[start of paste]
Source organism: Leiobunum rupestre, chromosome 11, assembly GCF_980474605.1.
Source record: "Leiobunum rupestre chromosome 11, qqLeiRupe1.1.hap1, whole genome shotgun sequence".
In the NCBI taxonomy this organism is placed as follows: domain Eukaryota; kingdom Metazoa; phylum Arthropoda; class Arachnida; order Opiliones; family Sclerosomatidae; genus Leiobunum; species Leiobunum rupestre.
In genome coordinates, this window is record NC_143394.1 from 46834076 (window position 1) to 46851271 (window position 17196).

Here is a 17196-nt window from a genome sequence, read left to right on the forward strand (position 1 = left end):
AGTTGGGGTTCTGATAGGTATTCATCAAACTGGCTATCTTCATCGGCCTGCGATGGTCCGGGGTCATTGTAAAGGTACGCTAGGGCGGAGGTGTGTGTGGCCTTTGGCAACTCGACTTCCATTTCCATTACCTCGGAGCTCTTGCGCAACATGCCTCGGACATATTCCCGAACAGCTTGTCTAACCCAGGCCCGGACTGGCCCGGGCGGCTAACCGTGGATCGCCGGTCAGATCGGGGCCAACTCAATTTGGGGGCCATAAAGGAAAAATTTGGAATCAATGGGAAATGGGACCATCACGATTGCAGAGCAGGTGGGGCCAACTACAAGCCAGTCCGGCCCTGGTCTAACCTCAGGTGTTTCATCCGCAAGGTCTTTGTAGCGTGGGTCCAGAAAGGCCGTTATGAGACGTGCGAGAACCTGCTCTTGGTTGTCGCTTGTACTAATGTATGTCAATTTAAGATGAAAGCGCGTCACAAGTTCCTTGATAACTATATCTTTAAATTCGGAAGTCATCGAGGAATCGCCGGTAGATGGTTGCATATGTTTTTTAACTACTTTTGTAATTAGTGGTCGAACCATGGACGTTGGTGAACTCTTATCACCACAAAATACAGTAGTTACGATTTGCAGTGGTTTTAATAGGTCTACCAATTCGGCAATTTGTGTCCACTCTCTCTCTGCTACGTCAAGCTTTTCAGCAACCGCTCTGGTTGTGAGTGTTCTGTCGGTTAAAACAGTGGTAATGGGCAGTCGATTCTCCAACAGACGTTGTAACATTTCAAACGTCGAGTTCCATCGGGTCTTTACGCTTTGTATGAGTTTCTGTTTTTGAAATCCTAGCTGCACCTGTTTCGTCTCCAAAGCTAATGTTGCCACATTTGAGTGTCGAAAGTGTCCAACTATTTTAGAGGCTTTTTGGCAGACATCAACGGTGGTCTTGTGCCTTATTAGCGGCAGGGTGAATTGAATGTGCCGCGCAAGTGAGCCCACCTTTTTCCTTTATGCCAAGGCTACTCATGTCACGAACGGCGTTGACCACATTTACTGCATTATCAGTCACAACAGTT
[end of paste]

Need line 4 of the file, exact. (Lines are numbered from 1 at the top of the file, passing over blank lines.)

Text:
In genome coordinates, this window is record NC_143394.1 from 46834076 (window position 1) to 46851271 (window position 17196).